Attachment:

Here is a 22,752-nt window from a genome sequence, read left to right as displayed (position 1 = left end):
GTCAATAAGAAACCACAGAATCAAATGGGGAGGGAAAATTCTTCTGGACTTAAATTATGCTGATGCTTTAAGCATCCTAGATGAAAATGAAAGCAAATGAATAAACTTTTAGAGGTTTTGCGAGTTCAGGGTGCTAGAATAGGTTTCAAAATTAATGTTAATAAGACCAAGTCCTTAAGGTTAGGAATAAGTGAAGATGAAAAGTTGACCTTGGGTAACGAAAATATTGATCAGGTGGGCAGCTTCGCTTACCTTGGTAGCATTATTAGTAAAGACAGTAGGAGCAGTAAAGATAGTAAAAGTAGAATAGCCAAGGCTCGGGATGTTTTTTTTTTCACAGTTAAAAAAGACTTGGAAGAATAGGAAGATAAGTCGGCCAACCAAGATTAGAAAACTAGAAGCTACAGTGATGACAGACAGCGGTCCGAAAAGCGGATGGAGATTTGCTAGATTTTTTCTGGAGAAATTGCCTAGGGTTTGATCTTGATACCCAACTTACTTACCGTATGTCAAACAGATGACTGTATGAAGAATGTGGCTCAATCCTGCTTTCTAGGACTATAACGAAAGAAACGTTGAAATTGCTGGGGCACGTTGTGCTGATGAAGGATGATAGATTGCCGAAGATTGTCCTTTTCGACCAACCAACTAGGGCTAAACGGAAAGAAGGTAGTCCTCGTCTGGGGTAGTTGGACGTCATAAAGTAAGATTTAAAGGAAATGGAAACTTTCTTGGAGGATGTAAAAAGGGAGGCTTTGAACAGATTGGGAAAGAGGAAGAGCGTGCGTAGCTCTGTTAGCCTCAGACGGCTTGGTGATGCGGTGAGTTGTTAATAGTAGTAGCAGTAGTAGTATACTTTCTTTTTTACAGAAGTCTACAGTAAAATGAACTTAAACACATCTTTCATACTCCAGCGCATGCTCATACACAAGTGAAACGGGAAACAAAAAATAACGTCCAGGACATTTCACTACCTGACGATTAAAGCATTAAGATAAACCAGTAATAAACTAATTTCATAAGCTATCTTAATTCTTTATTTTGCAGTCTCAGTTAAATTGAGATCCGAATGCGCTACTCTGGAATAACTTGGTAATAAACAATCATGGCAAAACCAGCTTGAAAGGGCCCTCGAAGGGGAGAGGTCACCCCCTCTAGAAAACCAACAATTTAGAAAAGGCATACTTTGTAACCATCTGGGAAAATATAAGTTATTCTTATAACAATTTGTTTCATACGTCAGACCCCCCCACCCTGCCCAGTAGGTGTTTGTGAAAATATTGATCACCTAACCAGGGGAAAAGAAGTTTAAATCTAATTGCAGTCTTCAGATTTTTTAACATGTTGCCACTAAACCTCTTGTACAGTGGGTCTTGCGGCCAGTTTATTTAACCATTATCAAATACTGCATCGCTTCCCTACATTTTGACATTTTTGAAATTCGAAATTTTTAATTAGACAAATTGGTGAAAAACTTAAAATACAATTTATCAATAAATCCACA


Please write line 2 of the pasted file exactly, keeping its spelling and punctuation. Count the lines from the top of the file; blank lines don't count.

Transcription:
GTCAATAAGAAACCACAGAATCAAATGGGGAGGGAAAATTCTTCTGGACTTAAATTATGCTGATGCTTTAAGCATCCTAGATGAAAATGAAAGCAAATGAATAAACTTTTAGAGGTTTTGCGAGTTCAGGGTGCTAGAATAGGTTTCAAAATTAATGTTAATAAGACCAAGTCCTTAAGGTTAGGAATAAGTGAAGATGAAAAGTTGACCTTGGGTAACGAAAATATTGATCAGGTGGGCAGCTTCGCTTACCTTGGTAGCATTATTAGTAAAGACAGTAGGAGCAGTAAAGATAGTAAAAGTAGAATAGCCAAGGCTCGGGATGTTTTTTTTTTCACAGTTAAAAAAGACTTGGAAGAATAGGAAGATAAGTCGGCCAACCAAGATTAGAAAACTAGAAGCTACAGTGATGACAGACAGCGGTCCGAAAAGCGGATGGAGATTTGCTAGATTTTTTCTGGAGAAATTGCCTAGGGTTTGATCTTGATACCCAACTTACTTACCGTATGTCAAACAGATGACTGTATGAAGAATGTGGCTCAATCCTGCTTTCTAGGACTATAACGAAAGAAACGTTGAAATTGCTGGGGCACGTTGTGCTGATGAAGGATGATAGATTGCCGAAGATTGTCCTTTTCGACCAACCAACTAGGGCTAAACGGAAAGAAGGTAGTCCTCGTCTGGGGTAGTTGGACGTCATAAAGTAAGATTTAAAGGAAATGGAAACTTTCTTGGAGGATGTAAAAAGGGAGGCTTTGAACAGATTGGGAAAGAGGAAGAGCGTGCGTAGCTCTGTTAGCCTCAGACGGCTTGGTGATGCGGTGAGTTGTTAATAGTAGTAGCAGTAGTAGTATACTTTCTTTTTTACAGAAGTCTACAGTAAAATGAACTTAAACACATCTTTCATACTCCAGCGCATGCTCATACACAAGTGAAACGGGAAACAAAAAATAACGTCCAGGACATTTCACTACCTGACGATTAAAGCATTAAGATAAACCAGTAATAAACTAATTTCATAAGCTATCTTAATTCTTTATTTTGCAGTCTCAGTTAAATTGAGATCCGAATGCGCTACTCTGGAATAACTTGGTAATAAACAATCATGGCAAAACCAGCTTGAAAGGGCCCTCGAAGGGGAGAGGTCACCCCCTCTAGAAAACCAACAATTTAGAAAAGGCATACTTTGTAACCATCTGGGAAAATATAAGTTATTCTTATAACAATTTGTTTCATACGTCAGACCCCCCCACCCTGCCCAGTAGGTGTTTGTGAAAATATTGATCACCTAACCAGGGGAAAAGAAGTTTAAATCTAATTGCAGTCTTCAGATTTTTTAACATGTTGCCACTAAACCTCTTGTACAGTGGGTCTTGCGGCCAGTTTATTTAACCATTATCAAATACTGCATCGCTTCCCTACATTTTGACATTTTTGAAATTCGAAATTTTTAATTAGACAAATTGGTGAAAAACTTAAAATACAATTTATCAATAAATCCACA